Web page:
The Court noted that the fact that the patent had been granted showed that the Indian Patent Office had been satisfied. Therefore, it could not be said that by highlighting the facts or pleadings of the plaint before the Court, the defendants had laid a credible challenge to the subject patent to deny interim relief to BI at this stage. The Court added that the vulnerability of a patent cannot be concluded simply on the yet-to-be-proved assertions or defence of the defendants.

The Court additionally observed that while a patent had been granted to BI , the defendants lacked a patent to cover the infringing goods. Additionally, they had filed neither a pre- or post-grant challenge to BI's patent. According to the Supreme Court in M/s Bishwanath Prasad Radhey Shyam, the grant of a patent does not ensure its validity. However, if infringement of the patent is not prevented, the patent holder will suffer irreparable damage. Further, the infringer cannot stand on the same pedestal as the patent holder, who is vulnerable.

The defendants had alleged that the suit patent IN 301 constituted "evergreening" of the expired patent, IN 719. The Court, however, held that it could make no observations in this regard because this was an issue to be decided based on the defence coupled with the evidence that may be brought by the parties in support of their respective contentions. The Court, at this stage, had to see whether BI had made out a case for the grant of interim relief.

Balance of convenience
The Court held that the defendants, not owning a patent for the chemical Linagliptin, had taken a calculated risk, fully understanding that the medication they had wanted to commercialise was duly covered by BI's patent. The Court further stated that although patent IN 719 had recently expired and had entered the public domain, the defendants had not requested revocation of the suit patent during the validity of patent IN 719 before producing and marketing their respective products. This, in the Court's opinion, tipped the scales of convenience in BI's favour.

Improperly filed suit
In Boehringer Ingelheim v Macleods, the defendant, Macleods Pharma, filed an application contending that the suit had been improperly filed in that the person signing as constituted attorney of the plaintiffs was barred by law from representing the patentee. Dismissing the contentions, the Court held as follows:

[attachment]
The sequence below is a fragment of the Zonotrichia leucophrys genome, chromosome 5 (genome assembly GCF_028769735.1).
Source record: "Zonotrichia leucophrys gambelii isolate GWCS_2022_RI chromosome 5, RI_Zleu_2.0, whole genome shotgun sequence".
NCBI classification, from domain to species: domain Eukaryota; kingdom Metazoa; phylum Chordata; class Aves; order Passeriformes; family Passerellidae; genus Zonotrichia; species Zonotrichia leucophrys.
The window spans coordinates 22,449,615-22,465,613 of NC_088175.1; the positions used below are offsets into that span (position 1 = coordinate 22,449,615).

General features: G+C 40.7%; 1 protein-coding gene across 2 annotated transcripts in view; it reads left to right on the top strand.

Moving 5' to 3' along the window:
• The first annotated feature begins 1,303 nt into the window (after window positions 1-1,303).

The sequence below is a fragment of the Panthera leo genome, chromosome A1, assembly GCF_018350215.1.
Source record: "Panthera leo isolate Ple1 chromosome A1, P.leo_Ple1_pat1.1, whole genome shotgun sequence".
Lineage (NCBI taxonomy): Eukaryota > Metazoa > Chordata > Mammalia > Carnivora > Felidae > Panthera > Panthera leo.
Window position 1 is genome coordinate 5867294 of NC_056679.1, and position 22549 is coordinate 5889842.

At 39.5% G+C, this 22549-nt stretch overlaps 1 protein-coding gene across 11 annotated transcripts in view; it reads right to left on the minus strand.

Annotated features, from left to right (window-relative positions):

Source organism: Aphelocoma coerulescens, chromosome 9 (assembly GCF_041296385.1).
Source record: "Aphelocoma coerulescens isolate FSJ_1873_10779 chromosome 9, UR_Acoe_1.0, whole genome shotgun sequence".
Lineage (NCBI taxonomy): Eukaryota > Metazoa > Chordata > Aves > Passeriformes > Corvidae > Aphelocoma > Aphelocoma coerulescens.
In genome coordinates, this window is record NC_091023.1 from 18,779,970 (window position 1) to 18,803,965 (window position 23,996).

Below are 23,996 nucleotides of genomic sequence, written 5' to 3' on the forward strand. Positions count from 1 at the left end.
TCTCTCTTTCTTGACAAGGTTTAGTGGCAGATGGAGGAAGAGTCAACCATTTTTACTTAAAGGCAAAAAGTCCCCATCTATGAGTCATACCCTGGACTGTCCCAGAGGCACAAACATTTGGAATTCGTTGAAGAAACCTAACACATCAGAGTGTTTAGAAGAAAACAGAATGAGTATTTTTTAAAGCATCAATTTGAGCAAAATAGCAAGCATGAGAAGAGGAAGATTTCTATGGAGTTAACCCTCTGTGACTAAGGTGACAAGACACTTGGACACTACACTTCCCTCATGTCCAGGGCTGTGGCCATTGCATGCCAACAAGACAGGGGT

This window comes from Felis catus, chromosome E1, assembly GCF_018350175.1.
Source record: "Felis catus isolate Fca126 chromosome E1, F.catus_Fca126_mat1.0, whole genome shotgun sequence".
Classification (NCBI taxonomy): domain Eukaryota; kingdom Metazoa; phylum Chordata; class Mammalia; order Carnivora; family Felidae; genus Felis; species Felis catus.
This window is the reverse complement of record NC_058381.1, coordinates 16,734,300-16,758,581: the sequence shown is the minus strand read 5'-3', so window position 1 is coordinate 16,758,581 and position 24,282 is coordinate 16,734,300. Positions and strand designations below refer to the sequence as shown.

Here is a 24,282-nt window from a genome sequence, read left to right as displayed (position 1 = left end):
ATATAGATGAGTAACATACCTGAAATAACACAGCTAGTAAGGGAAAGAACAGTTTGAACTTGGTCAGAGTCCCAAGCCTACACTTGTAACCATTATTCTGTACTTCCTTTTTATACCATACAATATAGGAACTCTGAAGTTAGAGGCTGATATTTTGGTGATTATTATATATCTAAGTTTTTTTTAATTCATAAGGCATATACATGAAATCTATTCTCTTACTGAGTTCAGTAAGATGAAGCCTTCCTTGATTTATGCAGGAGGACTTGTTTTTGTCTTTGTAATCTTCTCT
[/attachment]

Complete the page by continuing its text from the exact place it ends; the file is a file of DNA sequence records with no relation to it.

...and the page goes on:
• Order VII, rule 11 of the Indian Civil Procedure Code (CPC) envisages that a plaint will be rejected where it does not disclose a cause of action or where the suit appears from the statement in the plaint to be barred by any law.
  • In the present case, the defendants had not argued that the plaint was liable to be rejected as it did not disclose a cause of action. Therefore, the Court would not dwell on this aspect.
  • The defendant's contention that the suit in hand was liable to be rejected under section 53 (4) of the Patents Act 1970 was totally misconceived. This provision only provides that the protection available to a patent holder during the term of patent ceases after the expiry of the term. In the present case, the term of the subject patent had not expired.
  • The words "barred by any law" must be construed strictly by the Court. A plaintiff may not be entitled to the relief requested on account of certain statutory provisions.
  • As regards the suit not having been filed by a duly authorised person, whether the suit was maintainable was not an issue that could be decided by the Court under the provisions of order VII, rule 11(d) of the CPC.

For further information on this topic please contact Jyoti Choithani Ramani at K&S Partners by telephone (+91 80 4042 7900) or email ([email protected]). The K&S Partners website can be accessed at www.knspartners.com.


(1) Boehringer Ingelheim Pharma GmbH & Co KG and Boehringer Ingelheim (India) Pvt Ltd v Macleods Pharmaceutical Limited (order dated 21 April 2022) and MSN Laboratories Pvt Ltd, Eris Lifesciences Ltd, Emcure Pharma Limited and Optimus Pharma Pvt Ltd (order dated 1 June 2022).